Reese Harper: So backing up?
Brent Andrewsen: Yeah.
Reese Harper: So the first way is by operation of law. What types of assets might pass that way? Yeah, and there’s listeners in every state on this podcast.
Brent Andrewsen: So, just for ease of understanding. Then again, if you’re husband and wife in some states you’re automatically deemed to own it jointly with rights of survivorship, in many other states. It actually, if you pulled the deed to your home, you’d probably seen language you’d never noticed before. That says jointly with rights of survivorship and the primary asset I think we see is the home. It’s not uncommon though to see bank accounts, brokerage accounts. We’ve even seen some business interests closely held business interests, LLC interests, corporate stock that has John and Jane Doe, joint tenants.
That’s another shorthand for jointly with rights of survivorship. And so I would say homes number one, bank accounts probably number two, brokerage accounts and other assets often get titled in joint tenancy.
Reese Harper: So, different, all financial accounts, any financial account has some kind of titling and you’re kind of referring that to operation of law where the contract you’re saying, I think you said 401k might be in there or specific retirement accounts might be in the other-
Brent Andrewsen: That’s the other contracts side.|
Reese Harper: On the contract side. So non 401k non retirement accounts, but still financial accounts, investment accounts, everyone’s picking what kind of and honestly quite haphazardly sometimes.
Brent Andrewsen: That’s right.
Reese Harper: But you go on your app and you set up a betterment account or a wealthfront account-
Brent Andrewsen: And you put has you both-
Reese Harper: You don’t know. It’s like you’re like j-w-r-o-s common. I don’t know. I just want to invest in some stocks.
Brent Andrewsen: Right, right.
Reese Harper: So you just go, the question is, it would be interesting for everyone listening to think about your accounts right now. All the financial accounts you have and any asset you own, how is it owned? How is it owned? Do you own it? Is it jointly, contractually with your spouse? Are there any other types of ownership besides individual and joint that you’d like to address?
Brent Andrewsen: Well, another form of joint ownership, you could have, you mentioned tenants in common.
Reese Harper: Yeah. It’s a common ticker.
Brent Andrewsen: Yeah tick is a term used out there for particular types of investments that are real estate, usually tenant in common. So if I’m going to sell a tenants in common interest in a CVS pharmacy, I’m thinking of some investments clients have made 50 people are going to own that CVS pharmacy by owning a one 50th interest or larger a percentage if that’s what they invest. But they actually are simply a part owner in the property. And we see that sometimes moms and dads will sometimes transfer the family cabin to their kids as tenants in common, not jointly with rights of survivorship, so that when the four kids die, they’re 25% interest passes on to their kids.
And so we see that tenant in common ownership as another form of joint ownership.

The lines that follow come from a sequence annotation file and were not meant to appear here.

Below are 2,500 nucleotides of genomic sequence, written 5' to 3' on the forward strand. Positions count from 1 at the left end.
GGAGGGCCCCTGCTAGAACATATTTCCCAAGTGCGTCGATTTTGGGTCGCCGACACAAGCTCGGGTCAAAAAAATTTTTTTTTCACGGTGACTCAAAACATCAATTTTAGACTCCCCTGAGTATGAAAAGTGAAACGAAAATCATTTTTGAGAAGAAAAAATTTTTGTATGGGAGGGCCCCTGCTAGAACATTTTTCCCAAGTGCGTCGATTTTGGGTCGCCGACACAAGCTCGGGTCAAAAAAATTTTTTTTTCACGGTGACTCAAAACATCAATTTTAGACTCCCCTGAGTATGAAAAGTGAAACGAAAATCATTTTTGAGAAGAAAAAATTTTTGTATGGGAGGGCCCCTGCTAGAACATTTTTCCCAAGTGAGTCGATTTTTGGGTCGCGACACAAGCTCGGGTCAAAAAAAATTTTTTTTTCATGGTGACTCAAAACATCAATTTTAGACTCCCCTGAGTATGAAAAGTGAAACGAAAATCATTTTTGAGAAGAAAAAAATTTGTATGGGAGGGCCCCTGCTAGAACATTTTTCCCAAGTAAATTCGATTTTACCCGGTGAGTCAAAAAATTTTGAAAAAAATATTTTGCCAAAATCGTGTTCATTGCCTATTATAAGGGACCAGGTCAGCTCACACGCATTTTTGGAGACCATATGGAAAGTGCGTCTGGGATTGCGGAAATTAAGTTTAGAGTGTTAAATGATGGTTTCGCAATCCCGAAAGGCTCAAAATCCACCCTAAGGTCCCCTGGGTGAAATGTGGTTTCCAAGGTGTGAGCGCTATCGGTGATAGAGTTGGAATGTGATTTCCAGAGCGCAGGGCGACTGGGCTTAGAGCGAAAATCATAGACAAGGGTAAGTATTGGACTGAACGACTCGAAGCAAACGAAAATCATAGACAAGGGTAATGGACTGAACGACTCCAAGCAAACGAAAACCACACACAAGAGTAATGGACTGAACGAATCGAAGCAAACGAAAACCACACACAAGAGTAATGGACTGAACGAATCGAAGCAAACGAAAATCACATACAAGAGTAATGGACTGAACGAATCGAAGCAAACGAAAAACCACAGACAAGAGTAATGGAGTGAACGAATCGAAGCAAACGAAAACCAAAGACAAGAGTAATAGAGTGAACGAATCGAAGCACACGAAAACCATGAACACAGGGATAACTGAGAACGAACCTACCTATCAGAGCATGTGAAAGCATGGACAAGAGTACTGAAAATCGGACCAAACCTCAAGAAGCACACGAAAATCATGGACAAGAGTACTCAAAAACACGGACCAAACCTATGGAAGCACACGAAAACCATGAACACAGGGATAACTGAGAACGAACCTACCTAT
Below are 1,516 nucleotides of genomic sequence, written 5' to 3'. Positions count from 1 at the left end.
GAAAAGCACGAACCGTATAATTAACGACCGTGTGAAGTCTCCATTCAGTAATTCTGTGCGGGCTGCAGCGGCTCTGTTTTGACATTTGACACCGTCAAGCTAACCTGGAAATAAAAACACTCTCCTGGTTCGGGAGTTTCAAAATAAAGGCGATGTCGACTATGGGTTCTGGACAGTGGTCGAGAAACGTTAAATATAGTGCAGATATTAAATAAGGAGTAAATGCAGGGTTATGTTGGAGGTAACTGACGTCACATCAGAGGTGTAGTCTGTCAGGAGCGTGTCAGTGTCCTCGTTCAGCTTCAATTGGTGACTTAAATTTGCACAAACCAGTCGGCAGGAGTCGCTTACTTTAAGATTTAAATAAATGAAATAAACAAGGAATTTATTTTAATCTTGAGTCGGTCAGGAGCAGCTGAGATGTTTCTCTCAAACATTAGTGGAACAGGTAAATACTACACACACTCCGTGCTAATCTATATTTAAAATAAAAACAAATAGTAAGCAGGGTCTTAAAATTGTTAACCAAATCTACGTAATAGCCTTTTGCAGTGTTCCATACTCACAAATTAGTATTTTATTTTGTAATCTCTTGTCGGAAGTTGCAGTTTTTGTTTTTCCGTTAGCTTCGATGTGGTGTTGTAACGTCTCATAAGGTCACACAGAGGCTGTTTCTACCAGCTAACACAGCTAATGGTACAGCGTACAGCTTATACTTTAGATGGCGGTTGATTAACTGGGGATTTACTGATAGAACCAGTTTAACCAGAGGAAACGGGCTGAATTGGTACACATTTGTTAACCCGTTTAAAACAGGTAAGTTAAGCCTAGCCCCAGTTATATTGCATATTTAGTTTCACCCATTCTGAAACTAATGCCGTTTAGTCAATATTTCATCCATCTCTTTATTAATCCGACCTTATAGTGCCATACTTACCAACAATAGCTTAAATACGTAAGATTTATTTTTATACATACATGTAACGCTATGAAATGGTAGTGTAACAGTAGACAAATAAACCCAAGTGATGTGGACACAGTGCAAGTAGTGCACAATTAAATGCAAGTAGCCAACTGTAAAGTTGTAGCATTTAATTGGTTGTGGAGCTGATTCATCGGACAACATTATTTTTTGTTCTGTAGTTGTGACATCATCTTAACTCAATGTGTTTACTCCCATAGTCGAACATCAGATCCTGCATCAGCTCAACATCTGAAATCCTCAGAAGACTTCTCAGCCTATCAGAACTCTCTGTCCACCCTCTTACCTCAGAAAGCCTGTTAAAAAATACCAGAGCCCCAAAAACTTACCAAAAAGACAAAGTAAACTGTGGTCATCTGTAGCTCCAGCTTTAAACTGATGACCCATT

Reese Harper: Yeah. So you probably have some sort of joint ownership to see their tenants in common, or you have a joint with rights of survivorship, which automatically makes the whole asset be in the surviving spouse’s name. And then you have individual ownership and all of those could apply to your real estate assets or your business assets depending on how you set up your LLC paperwork or escort paperwork or how you set up your accounts at the financial institution, right?
Brent Andrewsen: That’s right. And one of the things, I think sometimes people hear about this or they may have researched a little bit. And so we’ve had clients who’ve come to us and said, “Well look, I know that this will pass automatically at our death. So we’ve gone ahead and had our title company set up a deed, transferring our home to our children with rights of survivorship so that when we die, so we own it along with the kids so now I don’t need to do any more estate planning.”
And the first question I asked them, “Okay, well based on that form of ownership, if you understand it a little bit, what happens when one of your kids dies?” ” Oh, well we didn’t think about that.” Because usually people want their children’s portion to stay in the family.
If they have grandchildren from that child, they want that piece to stay with the family. Well if you title everything jointly with rights of survivorship thinking that you’re going to die before your kids and that is often what happens. But that creates a gap in your actual wishes and desires when your child now predeceases you and the only survivors are the remaining kids and now you’ve squeezed out those grandkids from any inheritance which really usually is not people’s intent.
So that gets us to why a trust becomes so important into the planning is because again, you rather than worry about joint tenancy with rights of survivorship, you take those assets and put them in trust subject to a trust agreement. And that trust agreement will then dictate what happens upon death. And then you can lay out the plan. You can say I want it to go in equal shares to my kids, but if a child does die, I want their share to go to somebody else.